It's here. Black Friday has arrived, although the lines have blurred between Thanksgiving Thursday and Black Friday, which are turning into one in the same it seems in the retail universe where the sun never sets on the e-commerce platform and the deals are always on.
To be sure, Friday's "doorbusters" were available online Thursday, and early reports suggest plenty of shoppers put down the turkey leg and picked up their smartphones to take advantage of the deals.
Data from Adobe Analytics indicates $1.52 billion was spent online by 5:00 p.m. ET on Thanksgiving Day, up 16.8% from the same period a year ago.
The question is -- and will remain throughout the holiday selling season -- how much of the online sales strength will come at the expense of in-store sales? That answer will have to wait, yet the drivers are in place for active consumer spending this holiday.
Unemployment is low, home equity values are up, consumer confidence is near its best levels in more than a decade, and retailers are not holding back on the promotions. If only real income growth was stronger, the sales growth this holiday selling season could be through the roof.
The National Retail Federation is forecasting holiday retail sales in November and December, excluding auto, gasoline, and restaurant sales, to increase between 3.6% and 4.0%, versus a five-year average of 3.5% and a 3.6% growth rate last year. In other words, the forecast is for good, but not great, holiday sales growth.
In the same vein, the forecast for today's open is for good, but not great, gains.
The S&P futures are up seven points, the Nasdaq 100 futures are up 9 points, and the Dow Jones Industrial Average futures are up 40 points. Those indications are all approximately 0.1%-0.2% above their respective fair values.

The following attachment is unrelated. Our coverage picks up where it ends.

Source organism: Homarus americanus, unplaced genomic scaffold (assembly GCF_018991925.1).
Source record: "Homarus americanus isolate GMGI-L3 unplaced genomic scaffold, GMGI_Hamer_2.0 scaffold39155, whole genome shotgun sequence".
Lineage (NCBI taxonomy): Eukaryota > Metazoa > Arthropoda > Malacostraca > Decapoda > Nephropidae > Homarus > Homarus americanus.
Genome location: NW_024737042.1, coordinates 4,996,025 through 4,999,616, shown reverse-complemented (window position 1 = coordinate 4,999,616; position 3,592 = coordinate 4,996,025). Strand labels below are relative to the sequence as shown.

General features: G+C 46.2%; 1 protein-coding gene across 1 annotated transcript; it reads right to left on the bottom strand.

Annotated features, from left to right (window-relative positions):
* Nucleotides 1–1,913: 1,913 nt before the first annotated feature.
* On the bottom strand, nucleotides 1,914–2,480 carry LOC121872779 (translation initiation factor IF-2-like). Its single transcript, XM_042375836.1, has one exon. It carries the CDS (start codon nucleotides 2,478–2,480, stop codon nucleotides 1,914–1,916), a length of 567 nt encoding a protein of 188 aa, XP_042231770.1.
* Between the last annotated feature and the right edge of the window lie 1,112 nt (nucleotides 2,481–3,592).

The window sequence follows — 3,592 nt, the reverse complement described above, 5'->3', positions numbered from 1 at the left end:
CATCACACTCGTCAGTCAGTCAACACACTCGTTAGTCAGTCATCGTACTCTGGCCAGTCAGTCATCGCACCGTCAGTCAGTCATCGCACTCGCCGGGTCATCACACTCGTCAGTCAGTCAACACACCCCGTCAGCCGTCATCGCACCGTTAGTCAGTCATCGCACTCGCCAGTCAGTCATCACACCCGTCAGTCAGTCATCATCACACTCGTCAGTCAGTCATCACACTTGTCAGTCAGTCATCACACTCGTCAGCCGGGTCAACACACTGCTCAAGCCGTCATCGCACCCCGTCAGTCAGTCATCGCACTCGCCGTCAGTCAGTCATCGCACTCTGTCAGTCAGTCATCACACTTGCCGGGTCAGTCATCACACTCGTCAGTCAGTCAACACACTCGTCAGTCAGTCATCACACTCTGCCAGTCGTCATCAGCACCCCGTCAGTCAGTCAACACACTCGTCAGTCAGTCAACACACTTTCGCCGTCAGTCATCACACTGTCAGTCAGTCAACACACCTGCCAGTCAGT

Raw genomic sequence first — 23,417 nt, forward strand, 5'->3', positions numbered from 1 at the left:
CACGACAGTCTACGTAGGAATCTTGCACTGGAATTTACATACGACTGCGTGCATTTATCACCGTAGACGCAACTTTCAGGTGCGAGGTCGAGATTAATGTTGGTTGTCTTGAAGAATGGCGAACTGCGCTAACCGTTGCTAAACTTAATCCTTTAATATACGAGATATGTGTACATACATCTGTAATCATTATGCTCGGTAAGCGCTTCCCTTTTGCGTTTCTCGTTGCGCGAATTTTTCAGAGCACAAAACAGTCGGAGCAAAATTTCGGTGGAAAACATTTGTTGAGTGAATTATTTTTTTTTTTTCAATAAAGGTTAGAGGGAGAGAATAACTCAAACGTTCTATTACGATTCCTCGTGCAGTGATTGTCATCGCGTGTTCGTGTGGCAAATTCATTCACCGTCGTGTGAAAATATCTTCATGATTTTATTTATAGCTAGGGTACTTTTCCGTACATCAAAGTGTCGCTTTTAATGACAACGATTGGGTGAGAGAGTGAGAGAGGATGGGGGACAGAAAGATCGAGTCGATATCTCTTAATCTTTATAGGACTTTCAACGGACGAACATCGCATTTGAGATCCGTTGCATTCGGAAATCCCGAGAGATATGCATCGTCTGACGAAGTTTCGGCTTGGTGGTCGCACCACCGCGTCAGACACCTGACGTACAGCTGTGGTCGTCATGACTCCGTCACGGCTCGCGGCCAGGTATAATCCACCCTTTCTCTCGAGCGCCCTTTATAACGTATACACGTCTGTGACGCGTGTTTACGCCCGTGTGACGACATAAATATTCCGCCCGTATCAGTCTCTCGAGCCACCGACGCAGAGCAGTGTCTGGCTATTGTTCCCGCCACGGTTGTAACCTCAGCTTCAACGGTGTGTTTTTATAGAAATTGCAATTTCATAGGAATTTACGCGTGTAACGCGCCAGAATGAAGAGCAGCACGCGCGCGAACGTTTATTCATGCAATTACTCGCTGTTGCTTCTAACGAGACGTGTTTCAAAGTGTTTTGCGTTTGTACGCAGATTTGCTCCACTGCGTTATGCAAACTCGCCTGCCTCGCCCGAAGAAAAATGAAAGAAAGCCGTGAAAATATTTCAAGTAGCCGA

Support has been provided by the initial reports highlighting early holiday sales strength, an encouraging business climate reading out of Germany, and rising oil prices ($58.71, +$0.69, +1.2%), which have been boosted by short-term supply disruptions tied to a Keystone pipeline outage, the growing political rift between Saudi Arabia and Iran, and speculation that OPEC and Russia could announce an agreement next week to extend production cuts.
As an aside, China's stock market had an ugly day on Thursday. The Shanghai Composite dropped 2.3% on regulatory concerns and bond market volatility, yet things quieted down today as the Shanghai Composite eked out a 0.1% gain.
European markets have also exhibited a modestly positive bias today. Germany's DAX Index (+0.8%) has been the leader, riding the strength of the Ifo Business Climate Index and news reports that Germany's Social Democratic Party (SPD) is open to talks with Chancellor Merkel that could avoid the call for new elections.
Corporate news on this side of the Atlantic has been sparse this morning, which is little surprise.
Beyond the retail stories, there are carryover reports that Broadcom (AVGO) could make another bid for Qualcomm (QCOM) next week, that Disney's (DIS) domestic ESPN subs hit their lowest level (88 million) in October since 2003, and that Carl Icahn has accumulated a 13.51% active stake in SandRidge Energy (SD) with the residual aim of voting against the company's proposed acquisition of Bonanza Creek Energy (BCEI).
As a reminder, the stock market closes at 1:00 p.m. ET today while the Treasury market closes at 2:00 p.m. ET. This trading day, though, is already over for many market participants who are finding better things to do than trade stocks in a thinly-traded market.